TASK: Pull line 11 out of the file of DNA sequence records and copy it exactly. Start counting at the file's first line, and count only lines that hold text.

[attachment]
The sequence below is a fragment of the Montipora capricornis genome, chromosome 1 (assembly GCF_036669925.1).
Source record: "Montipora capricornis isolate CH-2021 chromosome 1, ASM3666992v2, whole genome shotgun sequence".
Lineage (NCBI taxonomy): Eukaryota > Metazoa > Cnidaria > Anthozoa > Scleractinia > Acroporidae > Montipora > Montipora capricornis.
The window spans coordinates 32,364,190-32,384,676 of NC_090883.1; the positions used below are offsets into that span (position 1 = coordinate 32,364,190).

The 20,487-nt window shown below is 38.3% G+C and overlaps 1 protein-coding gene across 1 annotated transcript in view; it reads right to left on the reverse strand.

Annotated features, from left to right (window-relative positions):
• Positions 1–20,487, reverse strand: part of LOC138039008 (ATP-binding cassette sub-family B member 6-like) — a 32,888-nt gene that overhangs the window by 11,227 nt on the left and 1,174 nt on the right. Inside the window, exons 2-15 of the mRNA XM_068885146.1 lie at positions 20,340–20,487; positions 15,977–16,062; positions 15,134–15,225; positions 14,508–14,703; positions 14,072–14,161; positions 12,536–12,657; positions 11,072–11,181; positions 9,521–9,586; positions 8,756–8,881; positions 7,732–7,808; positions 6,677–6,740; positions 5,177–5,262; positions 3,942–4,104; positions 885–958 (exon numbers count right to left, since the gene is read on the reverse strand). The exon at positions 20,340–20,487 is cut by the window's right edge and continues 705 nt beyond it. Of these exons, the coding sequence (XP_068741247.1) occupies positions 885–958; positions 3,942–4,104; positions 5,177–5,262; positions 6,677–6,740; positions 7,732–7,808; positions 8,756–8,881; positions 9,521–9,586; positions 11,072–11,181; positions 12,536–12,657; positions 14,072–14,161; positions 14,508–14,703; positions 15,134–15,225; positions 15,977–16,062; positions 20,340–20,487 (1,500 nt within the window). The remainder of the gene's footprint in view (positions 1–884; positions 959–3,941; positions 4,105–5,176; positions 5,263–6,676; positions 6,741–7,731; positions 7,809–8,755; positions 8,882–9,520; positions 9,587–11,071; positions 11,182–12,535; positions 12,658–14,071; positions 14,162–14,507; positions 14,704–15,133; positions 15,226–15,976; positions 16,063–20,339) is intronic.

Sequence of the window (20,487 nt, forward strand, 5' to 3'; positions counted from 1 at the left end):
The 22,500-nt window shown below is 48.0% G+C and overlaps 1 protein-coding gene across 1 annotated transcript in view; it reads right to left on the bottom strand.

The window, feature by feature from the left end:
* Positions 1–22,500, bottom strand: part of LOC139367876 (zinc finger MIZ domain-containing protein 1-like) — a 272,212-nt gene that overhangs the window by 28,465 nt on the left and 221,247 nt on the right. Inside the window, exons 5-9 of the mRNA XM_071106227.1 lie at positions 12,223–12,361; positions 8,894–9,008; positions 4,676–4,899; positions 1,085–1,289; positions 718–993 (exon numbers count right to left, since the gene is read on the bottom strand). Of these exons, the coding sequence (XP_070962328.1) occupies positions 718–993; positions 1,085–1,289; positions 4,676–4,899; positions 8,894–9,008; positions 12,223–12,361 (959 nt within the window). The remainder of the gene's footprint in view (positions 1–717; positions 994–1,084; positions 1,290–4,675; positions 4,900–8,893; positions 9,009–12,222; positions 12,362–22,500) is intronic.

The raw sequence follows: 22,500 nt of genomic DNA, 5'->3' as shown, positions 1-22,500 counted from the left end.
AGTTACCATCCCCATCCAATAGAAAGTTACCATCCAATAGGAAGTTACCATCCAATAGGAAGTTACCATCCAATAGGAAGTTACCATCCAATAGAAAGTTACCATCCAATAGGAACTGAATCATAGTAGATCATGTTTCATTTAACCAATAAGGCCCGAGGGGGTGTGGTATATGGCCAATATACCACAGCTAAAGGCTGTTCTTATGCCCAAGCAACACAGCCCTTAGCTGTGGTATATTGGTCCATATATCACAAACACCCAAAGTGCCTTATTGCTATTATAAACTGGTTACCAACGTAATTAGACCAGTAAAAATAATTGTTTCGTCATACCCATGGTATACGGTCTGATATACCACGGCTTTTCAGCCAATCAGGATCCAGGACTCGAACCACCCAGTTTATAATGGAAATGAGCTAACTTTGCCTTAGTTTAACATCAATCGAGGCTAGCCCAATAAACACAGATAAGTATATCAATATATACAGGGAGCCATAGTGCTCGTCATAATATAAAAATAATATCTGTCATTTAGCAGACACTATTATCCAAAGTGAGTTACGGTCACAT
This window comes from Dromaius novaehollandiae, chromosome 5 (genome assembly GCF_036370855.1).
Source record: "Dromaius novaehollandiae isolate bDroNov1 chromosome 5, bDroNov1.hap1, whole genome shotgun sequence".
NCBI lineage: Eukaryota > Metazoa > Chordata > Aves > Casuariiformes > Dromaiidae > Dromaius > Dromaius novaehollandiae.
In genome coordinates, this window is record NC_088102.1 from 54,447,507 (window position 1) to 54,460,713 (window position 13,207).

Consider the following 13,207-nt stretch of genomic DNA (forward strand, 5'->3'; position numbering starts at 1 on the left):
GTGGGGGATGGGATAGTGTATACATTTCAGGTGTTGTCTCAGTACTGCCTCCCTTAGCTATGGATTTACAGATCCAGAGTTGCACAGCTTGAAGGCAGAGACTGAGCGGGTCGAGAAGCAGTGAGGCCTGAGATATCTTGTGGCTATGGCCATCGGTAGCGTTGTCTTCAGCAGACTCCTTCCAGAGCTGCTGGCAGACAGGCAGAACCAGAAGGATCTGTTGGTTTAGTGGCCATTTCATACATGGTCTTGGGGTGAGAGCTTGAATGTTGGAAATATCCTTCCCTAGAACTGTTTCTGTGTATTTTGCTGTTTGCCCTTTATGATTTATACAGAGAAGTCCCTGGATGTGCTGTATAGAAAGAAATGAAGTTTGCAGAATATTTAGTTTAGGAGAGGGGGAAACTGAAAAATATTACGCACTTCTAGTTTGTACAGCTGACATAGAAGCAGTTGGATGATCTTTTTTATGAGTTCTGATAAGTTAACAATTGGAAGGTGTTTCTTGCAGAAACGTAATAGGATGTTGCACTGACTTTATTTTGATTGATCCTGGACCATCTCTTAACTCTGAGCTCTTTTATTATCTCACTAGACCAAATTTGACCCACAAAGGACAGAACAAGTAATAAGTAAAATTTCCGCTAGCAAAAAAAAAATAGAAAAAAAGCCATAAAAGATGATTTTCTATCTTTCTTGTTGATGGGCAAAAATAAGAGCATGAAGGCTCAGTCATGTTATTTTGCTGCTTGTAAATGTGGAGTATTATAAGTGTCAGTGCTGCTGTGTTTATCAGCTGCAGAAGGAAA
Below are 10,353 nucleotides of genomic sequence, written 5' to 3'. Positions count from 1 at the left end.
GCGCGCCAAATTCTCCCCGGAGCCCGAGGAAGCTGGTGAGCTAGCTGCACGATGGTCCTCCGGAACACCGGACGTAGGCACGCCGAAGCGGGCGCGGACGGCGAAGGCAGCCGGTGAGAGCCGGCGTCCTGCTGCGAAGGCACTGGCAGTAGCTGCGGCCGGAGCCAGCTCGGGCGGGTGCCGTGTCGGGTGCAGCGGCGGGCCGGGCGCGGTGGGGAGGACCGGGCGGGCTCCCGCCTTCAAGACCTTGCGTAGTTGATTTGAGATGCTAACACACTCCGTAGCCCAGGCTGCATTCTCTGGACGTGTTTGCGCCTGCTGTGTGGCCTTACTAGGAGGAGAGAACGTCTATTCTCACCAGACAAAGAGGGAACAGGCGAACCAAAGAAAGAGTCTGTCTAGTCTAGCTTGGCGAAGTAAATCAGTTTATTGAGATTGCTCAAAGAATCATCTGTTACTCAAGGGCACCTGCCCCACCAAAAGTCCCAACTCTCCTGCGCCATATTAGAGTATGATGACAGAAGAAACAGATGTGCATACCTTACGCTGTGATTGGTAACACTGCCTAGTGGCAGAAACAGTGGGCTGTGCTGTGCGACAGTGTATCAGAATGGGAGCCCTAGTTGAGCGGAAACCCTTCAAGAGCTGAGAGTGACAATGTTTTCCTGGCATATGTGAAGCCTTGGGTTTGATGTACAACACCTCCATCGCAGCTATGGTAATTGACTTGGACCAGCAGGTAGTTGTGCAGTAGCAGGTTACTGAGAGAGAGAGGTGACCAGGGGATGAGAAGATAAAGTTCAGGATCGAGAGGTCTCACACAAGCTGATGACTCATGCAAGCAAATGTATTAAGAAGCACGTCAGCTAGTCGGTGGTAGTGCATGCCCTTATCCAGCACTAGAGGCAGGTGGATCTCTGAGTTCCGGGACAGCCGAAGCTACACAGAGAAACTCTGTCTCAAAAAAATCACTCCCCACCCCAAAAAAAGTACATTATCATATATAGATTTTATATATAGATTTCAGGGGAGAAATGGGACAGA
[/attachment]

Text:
* Positions 1–22,500, bottom strand: part of LOC139367876 (zinc finger MIZ domain-containing protein 1-like) — a 272,212-nt gene that overhangs the window by 28,465 nt on the left and 221,247 nt on the right. Inside the window, exons 5-9 of the mRNA XM_071106227.1 lie at positions 12,223–12,361; positions 8,894–9,008; positions 4,676–4,899; positions 1,085–1,289; positions 718–993 (exon numbers count right to left, since the gene is read on the bottom strand). Of these exons, the coding sequence (XP_070962328.1) occupies positions 718–993; positions 1,085–1,289; positions 4,676–4,899; positions 8,894–9,008; positions 12,223–12,361 (959 nt within the window). The remainder of the gene's footprint in view (positions 1–717; positions 994–1,084; positions 1,290–4,675; positions 4,900–8,893; positions 9,009–12,222; positions 12,362–22,500) is intronic.